Students will develop and present proposals relating to a spatial journey, exploring ways to manipulate spatial choices and realising ideas visually through drawings, models and visualisation techniques. They will be introduced to sector-specific traditional and digital design modelling techniques, and the visualisation and presentation skills necessary for the practising designer. The module will be delivered through the design studio, normally including a range of exercises within teams and as individuals and through an approach that supports the generation and development of design proposals, the module will facilitate the realisation of concepts and projects generated in other modules.

“Follow your gut. If you have to talk yourself into liking something, you probably don’t.”—Olivia Erwin

Full-time students are expected to attend 21 hours of classes over 4 days and undertake a minimum of 20 hours extra study and research weekly. Concentrated periods of self-directed learning are often required out of class hours when assessments are due.

Historically, decorative designers have expressed through their work the latest technological and fashion advances, in line with trends that colour our material culture and vernacular history. Important archives are kept with institutions such as the V&A, Geffrye Museum and RIBA which allow us to research sources, methods and approaches for contemporary practice.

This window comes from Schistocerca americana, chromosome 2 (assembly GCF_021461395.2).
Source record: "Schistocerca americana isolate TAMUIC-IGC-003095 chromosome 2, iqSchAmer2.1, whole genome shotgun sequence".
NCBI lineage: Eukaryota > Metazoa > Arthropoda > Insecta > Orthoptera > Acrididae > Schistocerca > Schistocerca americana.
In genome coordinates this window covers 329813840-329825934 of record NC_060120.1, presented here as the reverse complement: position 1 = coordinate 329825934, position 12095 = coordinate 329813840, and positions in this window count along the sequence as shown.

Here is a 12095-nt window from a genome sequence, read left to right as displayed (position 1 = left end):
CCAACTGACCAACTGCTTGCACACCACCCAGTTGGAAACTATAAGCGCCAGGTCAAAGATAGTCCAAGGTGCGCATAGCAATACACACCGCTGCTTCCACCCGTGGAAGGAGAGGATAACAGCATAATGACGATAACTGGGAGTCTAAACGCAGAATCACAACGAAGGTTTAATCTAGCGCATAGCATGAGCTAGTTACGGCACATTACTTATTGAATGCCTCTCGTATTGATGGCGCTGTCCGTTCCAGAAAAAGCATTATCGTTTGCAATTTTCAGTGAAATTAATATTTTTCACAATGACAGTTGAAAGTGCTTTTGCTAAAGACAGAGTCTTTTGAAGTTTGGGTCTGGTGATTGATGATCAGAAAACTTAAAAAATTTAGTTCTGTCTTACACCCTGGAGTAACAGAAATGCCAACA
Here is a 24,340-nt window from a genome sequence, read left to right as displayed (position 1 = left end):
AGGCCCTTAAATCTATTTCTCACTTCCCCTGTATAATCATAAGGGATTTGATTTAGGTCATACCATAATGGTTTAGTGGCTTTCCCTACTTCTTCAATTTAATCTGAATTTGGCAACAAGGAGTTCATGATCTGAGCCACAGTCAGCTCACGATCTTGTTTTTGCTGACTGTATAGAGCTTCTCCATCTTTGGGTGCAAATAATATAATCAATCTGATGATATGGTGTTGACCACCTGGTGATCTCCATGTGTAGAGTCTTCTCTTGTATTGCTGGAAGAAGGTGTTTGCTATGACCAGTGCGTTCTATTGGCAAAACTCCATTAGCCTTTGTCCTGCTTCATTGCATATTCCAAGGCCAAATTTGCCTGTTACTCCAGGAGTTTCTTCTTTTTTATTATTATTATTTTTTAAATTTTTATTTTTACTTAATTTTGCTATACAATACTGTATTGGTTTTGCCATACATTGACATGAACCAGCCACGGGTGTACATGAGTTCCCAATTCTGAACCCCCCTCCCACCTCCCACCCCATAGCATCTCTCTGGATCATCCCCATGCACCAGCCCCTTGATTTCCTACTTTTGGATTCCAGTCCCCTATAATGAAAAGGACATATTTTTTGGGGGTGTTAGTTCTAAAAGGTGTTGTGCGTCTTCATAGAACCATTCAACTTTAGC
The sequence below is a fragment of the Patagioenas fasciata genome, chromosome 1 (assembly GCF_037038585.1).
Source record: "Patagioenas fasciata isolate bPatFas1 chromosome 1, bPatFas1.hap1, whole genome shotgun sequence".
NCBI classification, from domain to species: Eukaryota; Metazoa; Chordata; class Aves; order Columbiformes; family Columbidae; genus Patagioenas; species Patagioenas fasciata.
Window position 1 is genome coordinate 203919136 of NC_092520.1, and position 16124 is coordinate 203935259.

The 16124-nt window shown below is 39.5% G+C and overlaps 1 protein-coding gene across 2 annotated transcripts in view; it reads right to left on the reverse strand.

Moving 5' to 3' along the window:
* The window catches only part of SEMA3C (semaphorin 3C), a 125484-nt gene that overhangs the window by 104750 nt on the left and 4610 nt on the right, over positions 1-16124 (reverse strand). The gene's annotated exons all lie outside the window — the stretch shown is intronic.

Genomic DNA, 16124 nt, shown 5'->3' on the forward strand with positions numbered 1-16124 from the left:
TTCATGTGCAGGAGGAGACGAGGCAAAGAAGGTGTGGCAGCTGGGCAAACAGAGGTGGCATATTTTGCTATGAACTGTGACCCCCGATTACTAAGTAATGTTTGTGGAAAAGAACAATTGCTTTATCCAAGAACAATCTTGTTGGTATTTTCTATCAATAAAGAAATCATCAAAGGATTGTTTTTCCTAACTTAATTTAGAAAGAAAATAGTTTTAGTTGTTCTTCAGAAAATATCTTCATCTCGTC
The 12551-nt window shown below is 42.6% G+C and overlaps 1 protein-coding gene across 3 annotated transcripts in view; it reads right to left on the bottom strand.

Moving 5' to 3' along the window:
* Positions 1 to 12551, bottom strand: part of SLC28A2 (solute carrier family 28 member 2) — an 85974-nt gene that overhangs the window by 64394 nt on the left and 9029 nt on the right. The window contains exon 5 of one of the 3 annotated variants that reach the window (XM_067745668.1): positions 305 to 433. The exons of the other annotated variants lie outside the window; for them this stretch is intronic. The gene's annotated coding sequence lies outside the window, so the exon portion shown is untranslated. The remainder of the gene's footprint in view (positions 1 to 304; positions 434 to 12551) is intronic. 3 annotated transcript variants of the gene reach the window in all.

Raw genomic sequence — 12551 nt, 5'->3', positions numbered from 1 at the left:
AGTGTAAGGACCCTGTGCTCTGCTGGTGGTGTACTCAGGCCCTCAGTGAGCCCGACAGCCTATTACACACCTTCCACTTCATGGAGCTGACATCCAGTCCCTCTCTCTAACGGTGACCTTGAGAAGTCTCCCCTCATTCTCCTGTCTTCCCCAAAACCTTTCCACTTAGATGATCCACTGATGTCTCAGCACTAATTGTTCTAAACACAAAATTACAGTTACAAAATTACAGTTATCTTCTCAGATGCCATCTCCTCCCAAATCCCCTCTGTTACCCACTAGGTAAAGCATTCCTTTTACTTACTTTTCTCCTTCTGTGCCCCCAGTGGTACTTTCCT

RMIT offers a variety of learning and teaching approaches including lectures, seminars, studios, workshops, presentations, group discussions and syndicate work. These are primarily in English.

The nationally accredited MSF50213 Diploma of Interior Design a is the course if you are wanting to work as a residential and commercial interior designer. iscd’s Diploma of Interior Design is recognised by the Design Institute of Australia (DIA) as a quality Interior Design course.

The module introduces students to a range of academic skills needed to produce a graduate-level study in their final year. It helps students to develop their own interests, and to reflect on and take responsibility for the development of their own learning. This includes surveys in the history of their discipline, research and writing workshops, seminars, library sessions, visits and tours in addition to guided independent learning.

  • Morpheus
  • Alexander Waterworth
  • BDG
  • Oliver Laws
  • Spiers and Majors
  • IA: Interior Architects
  • Allies and Morrison
  • MCM
  • TP Bennett
  • JHR Interiors
  • Scott Brownrigg
  • Jack Morton
  • Sundae Design Studio
  • Casson Mann
  • BDP
  • HLW
  • Foster + Partners
  • Areen
  • Woods Bagot
  • Cousins and Cousins
  • Andrew Letts
  • Allidad
  • Seen Displays
  • Silver Birch Design
  • Jestico and Whiles
  • Universal Design
  • MKV
  • Your Studios
  • Jonathan Tuckey
  • Bisset Adams
  • Nugget
  • Conran and Partners
  • Gensler
  • IID
  • Williamson
  • Lawson Robb
  • Turnerbates
  • Green Room
  • Aedas, B3
  • I am Online
  • Piercy and Company
  • Acylicise
  • IDS
  • Aukett Swanke
  • Wanda
  • Eight Inc
  • Weston
  • Carlisle Design Studio
  • Block One Design Studio